Doing Poetry Right: Poetry Performance Tips

Teachers! Students! Poetry lovers!

Lend me your ears!

I’d like to present the first in what I hope will be several videos to help people get on their feet and share poetry out loud. This introductory video is called


This video will now live permanently on its own pageย under the RESOURCES tab in the navigation bar.

Pass it on!

If you’re so inclined, please share this video with teachers and students who might find it helpful in their own poetic pursuits.

Thank you!

The three video poems used as samples in the tutorial can be found in their entirety here:

The Lake Isle of Innisfree
The Moo-Cow-Mooย 

What do I know about poetry performance?ย 
Before becoming a writer (way before), I got an MFA in acting and directing and then an MA in English Education 7-12. I did theater in one capacity or another for seventeen years, and then spent a few more as a high school teacher of English, theater, and public speaking. For me, performing poetry is a combination of all three of these passions. And I love it! I hope you will, too.

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  1. Dear Renee,

    I love your video on doing poetry right. Thank you for making this one. It deserves to become widely distributed in schools and writing groups everywhere. Itโ€™s that good!

    1. I was lucky to get a sneak peek yesterday thanks to Amy LV. Not only is the essence of your video so helpful for teachers and students and others who want to have tips for presenting a poem, the way you made the video is very appealing. I loved your insertions of the text and the comical asides!! I would like a tip or two on how to do that. My students learn to recite over 40 poems by year’s end. Since they work as a group with minimal adult interference, they can get sing-songy, however if the teacher gives a nicely expressive reading at the first (number of times) they can help the children with tone and mood and pacing. Bravo, again to the very talented Renee. I agree with David. As a side note, Renee, there is a video on Youtube of Stopping by Woods on a Snowy Evening read/presented by Susan Sarandon. Her choices really informed my teaching. As will yours. Learning poems by heart is not rote learning.. I don’t know what the top-limit would be to knowing poems, but I am a believer that we all have a greater capacity than we realize. 99% of the kids I have worked with love doing this! And approach it eagerly!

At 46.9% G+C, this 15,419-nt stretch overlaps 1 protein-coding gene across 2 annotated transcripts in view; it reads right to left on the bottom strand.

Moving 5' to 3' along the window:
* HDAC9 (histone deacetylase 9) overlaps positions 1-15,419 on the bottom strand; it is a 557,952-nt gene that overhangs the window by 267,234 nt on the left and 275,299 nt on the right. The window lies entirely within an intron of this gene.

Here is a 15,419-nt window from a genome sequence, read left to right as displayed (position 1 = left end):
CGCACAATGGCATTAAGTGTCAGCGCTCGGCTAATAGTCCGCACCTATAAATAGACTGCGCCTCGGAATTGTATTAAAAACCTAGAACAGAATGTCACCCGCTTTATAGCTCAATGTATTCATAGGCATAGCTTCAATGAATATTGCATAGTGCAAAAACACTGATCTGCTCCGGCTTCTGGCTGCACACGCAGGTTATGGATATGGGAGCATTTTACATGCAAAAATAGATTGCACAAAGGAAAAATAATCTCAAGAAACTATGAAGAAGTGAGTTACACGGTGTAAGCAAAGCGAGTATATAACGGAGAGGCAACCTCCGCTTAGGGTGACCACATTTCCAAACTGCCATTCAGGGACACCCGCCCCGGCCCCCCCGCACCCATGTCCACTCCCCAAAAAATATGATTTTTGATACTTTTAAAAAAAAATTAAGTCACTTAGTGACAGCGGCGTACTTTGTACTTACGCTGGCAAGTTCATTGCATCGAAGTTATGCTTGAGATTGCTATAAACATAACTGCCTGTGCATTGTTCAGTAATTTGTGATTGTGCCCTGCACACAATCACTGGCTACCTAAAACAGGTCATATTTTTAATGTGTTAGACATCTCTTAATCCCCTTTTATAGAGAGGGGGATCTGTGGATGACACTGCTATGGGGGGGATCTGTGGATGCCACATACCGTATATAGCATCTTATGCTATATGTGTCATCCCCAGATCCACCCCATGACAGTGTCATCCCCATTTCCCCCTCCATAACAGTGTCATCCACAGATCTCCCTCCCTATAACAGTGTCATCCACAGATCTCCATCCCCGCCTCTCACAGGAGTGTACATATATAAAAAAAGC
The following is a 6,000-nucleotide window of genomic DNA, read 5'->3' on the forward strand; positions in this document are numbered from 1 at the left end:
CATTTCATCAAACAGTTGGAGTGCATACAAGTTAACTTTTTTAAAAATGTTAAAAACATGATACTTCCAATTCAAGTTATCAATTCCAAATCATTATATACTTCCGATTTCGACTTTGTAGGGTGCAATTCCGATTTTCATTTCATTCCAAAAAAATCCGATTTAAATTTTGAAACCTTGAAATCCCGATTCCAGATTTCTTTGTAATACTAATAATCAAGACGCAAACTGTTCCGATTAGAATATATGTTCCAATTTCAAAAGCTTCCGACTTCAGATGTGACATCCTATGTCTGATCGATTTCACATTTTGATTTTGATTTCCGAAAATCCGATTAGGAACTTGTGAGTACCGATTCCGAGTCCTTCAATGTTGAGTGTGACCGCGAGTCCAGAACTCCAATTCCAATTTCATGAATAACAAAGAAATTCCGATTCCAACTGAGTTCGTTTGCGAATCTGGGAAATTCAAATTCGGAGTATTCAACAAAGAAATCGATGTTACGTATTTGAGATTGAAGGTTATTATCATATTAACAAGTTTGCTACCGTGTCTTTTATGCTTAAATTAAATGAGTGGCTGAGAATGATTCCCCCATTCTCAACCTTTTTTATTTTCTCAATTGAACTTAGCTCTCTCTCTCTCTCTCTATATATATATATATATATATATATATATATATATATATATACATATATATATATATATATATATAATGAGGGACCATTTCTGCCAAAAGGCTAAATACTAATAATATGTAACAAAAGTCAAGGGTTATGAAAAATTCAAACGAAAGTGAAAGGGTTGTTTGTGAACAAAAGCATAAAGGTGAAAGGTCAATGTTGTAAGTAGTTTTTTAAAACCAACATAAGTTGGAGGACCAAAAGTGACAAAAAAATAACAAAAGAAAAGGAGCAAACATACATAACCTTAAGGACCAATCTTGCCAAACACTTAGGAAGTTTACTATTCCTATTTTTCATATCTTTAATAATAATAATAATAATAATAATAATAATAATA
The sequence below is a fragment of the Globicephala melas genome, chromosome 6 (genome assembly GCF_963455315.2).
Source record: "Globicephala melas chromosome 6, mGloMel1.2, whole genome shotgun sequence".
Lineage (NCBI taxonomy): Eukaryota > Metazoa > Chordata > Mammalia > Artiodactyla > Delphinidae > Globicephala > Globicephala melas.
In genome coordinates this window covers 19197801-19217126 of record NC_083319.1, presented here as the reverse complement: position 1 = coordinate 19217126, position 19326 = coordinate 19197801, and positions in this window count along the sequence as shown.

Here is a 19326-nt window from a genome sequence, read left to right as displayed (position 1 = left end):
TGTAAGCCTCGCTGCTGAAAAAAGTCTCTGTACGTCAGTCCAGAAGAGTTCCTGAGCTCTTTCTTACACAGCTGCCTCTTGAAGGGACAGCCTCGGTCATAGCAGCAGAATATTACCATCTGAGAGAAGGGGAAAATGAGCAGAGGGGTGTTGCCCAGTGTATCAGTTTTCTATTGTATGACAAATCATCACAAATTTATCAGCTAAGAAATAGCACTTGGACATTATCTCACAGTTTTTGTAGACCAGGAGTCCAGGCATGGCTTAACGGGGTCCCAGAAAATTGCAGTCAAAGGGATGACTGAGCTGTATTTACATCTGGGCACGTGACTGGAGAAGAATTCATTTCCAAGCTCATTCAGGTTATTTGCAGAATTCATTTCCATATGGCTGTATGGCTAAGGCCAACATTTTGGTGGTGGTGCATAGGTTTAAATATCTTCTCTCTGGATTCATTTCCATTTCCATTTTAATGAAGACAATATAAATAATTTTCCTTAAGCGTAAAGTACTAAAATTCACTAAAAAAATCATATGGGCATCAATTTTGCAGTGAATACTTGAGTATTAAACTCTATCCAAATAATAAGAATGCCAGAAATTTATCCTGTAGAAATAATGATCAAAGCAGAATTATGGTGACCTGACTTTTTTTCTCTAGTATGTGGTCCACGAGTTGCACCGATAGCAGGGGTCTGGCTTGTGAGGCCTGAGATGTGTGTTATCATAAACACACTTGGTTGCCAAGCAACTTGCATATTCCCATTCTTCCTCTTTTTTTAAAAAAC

2. That was fantastic advice Renee, you are so good at this! My friend will be filming me so hopefully it can come on here, though I bet I’ll be so nervous. I love your Jabbawacky poem. Is that in Lizard Lou? Thanks, Renee!

  3. Renee, you are SO good!!! This will really come in handy for future readings!!

    You couldn’t have done this BEFORE I read my poem?!

  4. I too will pass this on, Renee, for the teachers in my school, also the Frost video too. Loved all, & think you helped much as far as the deliberateness of reading poetry. I liked the extra examples you showed (instead of just talking). Young teachers could use something like this for when they read aloud to their students-expression and pauses are so important. Thank you!

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